Although it is thought of as a childhood condition, eczema can affect anyone at any age, including adults. If an adult has eczema, it is medically called adult-onset atopic dermatitis. 31 million Americans have eczema so it is quite common. It can begin in childhood, adolescence, or as an adult, and it is a chronic condition. Let’s learn why adults get eczema and what they can do about it.
Origins of Adult Eczema
Exactly why some adults develop eczema is not fully clear. Half of those with eczema lack a protein called filaggrin which is linked to the development of atopic dermatitis and a faulty skin barrier. As we get older our skin gets drier with roughness, scaling, and itchiness making it more prone to develop eczema. Sometimes the first flare as an adult is attributed to a traumatic or stressful event.
It is believed there are both environmental and genetic factors that contribute to eczema. It is not contagious, but there is no cure, and only management and avoiding any known triggers helps to improve the symptoms.
Symptoms Of Adult Atopic Dermatitis (Eczema)
Interestingly, symptoms can be vary with each person. Pay attention to itching, which can range from mild to severe, dry skin, inflamed discolored skin, rough or scaly patches, oozing or crusting, and swelling.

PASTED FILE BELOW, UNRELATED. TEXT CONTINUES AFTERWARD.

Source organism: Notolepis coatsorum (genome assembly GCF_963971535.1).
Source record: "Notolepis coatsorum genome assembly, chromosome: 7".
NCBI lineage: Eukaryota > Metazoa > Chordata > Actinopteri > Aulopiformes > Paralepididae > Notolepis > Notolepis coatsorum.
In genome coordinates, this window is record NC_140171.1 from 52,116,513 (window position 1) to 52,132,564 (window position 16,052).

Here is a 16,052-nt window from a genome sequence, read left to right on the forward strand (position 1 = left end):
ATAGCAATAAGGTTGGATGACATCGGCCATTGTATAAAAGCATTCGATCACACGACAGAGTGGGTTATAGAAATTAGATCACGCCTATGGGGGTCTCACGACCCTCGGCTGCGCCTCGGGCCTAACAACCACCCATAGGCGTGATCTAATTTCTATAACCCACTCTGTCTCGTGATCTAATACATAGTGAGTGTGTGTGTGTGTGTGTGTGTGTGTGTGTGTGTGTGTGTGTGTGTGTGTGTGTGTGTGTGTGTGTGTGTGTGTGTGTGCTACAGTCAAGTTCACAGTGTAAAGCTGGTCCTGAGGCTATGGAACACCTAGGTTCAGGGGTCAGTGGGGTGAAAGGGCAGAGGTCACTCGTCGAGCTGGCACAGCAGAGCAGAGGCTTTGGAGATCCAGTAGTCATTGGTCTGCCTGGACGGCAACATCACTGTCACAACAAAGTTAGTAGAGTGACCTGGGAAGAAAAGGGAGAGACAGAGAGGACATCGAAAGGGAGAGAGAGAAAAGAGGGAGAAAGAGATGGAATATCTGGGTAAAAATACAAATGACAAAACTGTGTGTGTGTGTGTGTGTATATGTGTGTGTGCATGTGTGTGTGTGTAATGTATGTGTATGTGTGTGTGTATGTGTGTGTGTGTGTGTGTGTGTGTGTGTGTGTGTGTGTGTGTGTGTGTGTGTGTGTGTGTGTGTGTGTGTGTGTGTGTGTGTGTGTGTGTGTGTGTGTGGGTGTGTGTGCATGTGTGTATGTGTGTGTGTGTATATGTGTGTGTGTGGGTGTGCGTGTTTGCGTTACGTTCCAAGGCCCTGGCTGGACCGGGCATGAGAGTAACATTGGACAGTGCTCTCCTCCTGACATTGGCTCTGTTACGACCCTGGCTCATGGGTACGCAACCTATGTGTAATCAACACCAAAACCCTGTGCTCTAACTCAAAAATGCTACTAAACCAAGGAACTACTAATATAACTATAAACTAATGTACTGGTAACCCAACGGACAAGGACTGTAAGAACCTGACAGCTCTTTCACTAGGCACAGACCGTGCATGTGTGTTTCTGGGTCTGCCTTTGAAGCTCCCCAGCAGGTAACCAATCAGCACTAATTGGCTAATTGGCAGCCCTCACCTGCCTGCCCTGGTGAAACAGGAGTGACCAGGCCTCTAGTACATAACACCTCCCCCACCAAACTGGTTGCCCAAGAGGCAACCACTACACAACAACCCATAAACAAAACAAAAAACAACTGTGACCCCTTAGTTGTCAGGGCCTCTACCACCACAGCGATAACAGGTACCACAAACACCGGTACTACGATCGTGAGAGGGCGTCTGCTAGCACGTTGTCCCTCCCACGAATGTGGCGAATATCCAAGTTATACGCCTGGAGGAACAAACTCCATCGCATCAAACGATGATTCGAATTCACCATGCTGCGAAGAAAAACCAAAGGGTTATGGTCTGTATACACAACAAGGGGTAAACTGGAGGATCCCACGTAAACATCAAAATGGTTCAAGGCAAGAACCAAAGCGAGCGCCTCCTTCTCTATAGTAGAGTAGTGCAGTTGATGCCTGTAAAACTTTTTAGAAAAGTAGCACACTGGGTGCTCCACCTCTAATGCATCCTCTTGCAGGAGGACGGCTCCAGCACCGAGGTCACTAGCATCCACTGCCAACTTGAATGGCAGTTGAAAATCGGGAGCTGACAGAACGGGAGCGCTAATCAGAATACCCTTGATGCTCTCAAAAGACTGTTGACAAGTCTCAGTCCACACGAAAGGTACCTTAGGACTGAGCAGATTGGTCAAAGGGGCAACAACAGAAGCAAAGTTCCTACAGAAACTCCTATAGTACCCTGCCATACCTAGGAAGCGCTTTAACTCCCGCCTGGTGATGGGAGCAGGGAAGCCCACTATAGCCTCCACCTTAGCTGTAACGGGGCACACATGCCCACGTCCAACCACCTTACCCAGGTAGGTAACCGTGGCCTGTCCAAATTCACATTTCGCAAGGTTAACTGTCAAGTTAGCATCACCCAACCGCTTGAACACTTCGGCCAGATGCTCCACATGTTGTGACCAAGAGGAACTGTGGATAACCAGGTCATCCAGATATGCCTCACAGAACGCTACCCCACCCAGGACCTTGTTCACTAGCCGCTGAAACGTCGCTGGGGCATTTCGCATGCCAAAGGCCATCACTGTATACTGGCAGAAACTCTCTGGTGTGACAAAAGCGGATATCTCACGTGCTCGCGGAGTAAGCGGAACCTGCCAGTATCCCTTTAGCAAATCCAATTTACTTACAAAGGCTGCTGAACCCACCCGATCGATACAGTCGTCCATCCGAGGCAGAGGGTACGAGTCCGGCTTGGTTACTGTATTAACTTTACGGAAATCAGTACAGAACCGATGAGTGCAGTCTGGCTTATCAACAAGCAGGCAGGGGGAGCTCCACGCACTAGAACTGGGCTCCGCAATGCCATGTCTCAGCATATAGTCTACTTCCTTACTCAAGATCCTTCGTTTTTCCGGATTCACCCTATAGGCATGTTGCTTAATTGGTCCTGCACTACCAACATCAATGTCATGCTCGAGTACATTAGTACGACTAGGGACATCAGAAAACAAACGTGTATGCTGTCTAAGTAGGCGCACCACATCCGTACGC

Adults may have inflammation in the following areas:
- Behind the knees
- Back of the neck
- Inside elbows
- The face and around the eyes
Pay particular attention to the area around the eyes. Atopic dermatitis can cause itchy, red, and swollen eyelids. Studies have shown that those with this condition are more likely to develop keratitis (an inflamed cornea) and pink eye (conjunctivitis).
It is always best to be evaluated by Goodless Dermatology with any of these conditions.
Treatments range from over-the-counter medications, prescription topical steroids, immunosuppressants, and biologic drugs.
In general, the best way to avoid flares is to:
- Know your triggers
- Have a daily bathing and moisturizing routine
- Use recommended over-the-counter and prescription medications consistently